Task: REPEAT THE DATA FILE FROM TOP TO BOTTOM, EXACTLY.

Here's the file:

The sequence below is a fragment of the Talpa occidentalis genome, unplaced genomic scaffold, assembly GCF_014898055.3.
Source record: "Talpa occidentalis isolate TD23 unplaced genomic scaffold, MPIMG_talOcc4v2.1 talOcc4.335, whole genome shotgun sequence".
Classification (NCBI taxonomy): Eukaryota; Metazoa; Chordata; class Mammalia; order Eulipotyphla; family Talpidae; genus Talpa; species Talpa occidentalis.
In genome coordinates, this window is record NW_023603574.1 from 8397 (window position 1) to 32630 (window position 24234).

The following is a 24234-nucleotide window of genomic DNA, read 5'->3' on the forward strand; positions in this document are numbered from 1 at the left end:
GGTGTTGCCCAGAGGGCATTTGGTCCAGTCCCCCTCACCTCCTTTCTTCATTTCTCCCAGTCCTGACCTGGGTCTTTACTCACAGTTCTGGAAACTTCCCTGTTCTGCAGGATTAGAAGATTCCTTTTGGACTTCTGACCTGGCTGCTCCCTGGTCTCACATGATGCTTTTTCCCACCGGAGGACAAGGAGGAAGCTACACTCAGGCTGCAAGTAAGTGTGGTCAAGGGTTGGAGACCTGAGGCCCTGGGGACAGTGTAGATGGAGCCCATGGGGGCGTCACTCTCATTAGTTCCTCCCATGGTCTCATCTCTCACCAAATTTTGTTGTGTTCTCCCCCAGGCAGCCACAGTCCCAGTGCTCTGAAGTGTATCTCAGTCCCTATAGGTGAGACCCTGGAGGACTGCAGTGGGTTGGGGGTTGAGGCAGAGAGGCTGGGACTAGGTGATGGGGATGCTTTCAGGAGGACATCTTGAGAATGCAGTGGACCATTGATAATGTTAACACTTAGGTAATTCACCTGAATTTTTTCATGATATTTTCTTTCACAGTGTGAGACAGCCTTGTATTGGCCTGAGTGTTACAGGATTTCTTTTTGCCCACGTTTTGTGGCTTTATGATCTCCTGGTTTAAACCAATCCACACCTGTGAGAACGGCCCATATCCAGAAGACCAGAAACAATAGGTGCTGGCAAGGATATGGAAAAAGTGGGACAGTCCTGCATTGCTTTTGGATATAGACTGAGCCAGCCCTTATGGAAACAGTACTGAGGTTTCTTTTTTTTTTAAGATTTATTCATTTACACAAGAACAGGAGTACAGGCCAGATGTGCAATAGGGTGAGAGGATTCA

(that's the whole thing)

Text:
The sequence below is a fragment of the Talpa occidentalis genome, unplaced genomic scaffold, assembly GCF_014898055.3.
Source record: "Talpa occidentalis isolate TD23 unplaced genomic scaffold, MPIMG_talOcc4v2.1 talOcc4.335, whole genome shotgun sequence".
Classification (NCBI taxonomy): Eukaryota; Metazoa; Chordata; class Mammalia; order Eulipotyphla; family Talpidae; genus Talpa; species Talpa occidentalis.
In genome coordinates, this window is record NW_023603574.1 from 8397 (window position 1) to 32630 (window position 24234).

The following is a 24234-nucleotide window of genomic DNA, read 5'->3' on the forward strand; positions in this document are numbered from 1 at the left end:
GGTGTTGCCCAGAGGGCATTTGGTCCAGTCCCCCTCACCTCCTTTCTTCATTTCTCCCAGTCCTGACCTGGGTCTTTACTCACAGTTCTGGAAACTTCCCTGTTCTGCAGGATTAGAAGATTCCTTTTGGACTTCTGACCTGGCTGCTCCCTGGTCTCACATGATGCTTTTTCCCACCGGAGGACAAGGAGGAAGCTACACTCAGGCTGCAAGTAAGTGTGGTCAAGGGTTGGAGACCTGAGGCCCTGGGGACAGTGTAGATGGAGCCCATGGGGGCGTCACTCTCATTAGTTCCTCCCATGGTCTCATCTCTCACCAAATTTTGTTGTGTTCTCCCCCAGGCAGCCACAGTCCCAGTGCTCTGAAGTGTATCTCAGTCCCTATAGGTGAGACCCTGGAGGACTGCAGTGGGTTGGGGGTTGAGGCAGAGAGGCTGGGACTAGGTGATGGGGATGCTTTCAGGAGGACATCTTGAGAATGCAGTGGACCATTGATAATGTTAACACTTAGGTAATTCACCTGAATTTTTTCATGATATTTTCTTTCACAGTGTGAGACAGCCTTGTATTGGCCTGAGTGTTACAGGATTTCTTTTTGCCCACGTTTTGTGGCTTTATGATCTCCTGGTTTAAACCAATCCACACCTGTGAGAACGGCCCATATCCAGAAGACCAGAAACAATAGGTGCTGGCAAGGATATGGAAAAAGTGGGACAGTCCTGCATTGCTTTTGGATATAGACTGAGCCAGCCCTTATGGAAACAGTACTGAGGTTTCTTTTTTTTTTAAGATTTATTCATTTACACAAGAACAGGAGTACAGGCCAGATGTGCAATAGGGTGAGAGGATTCA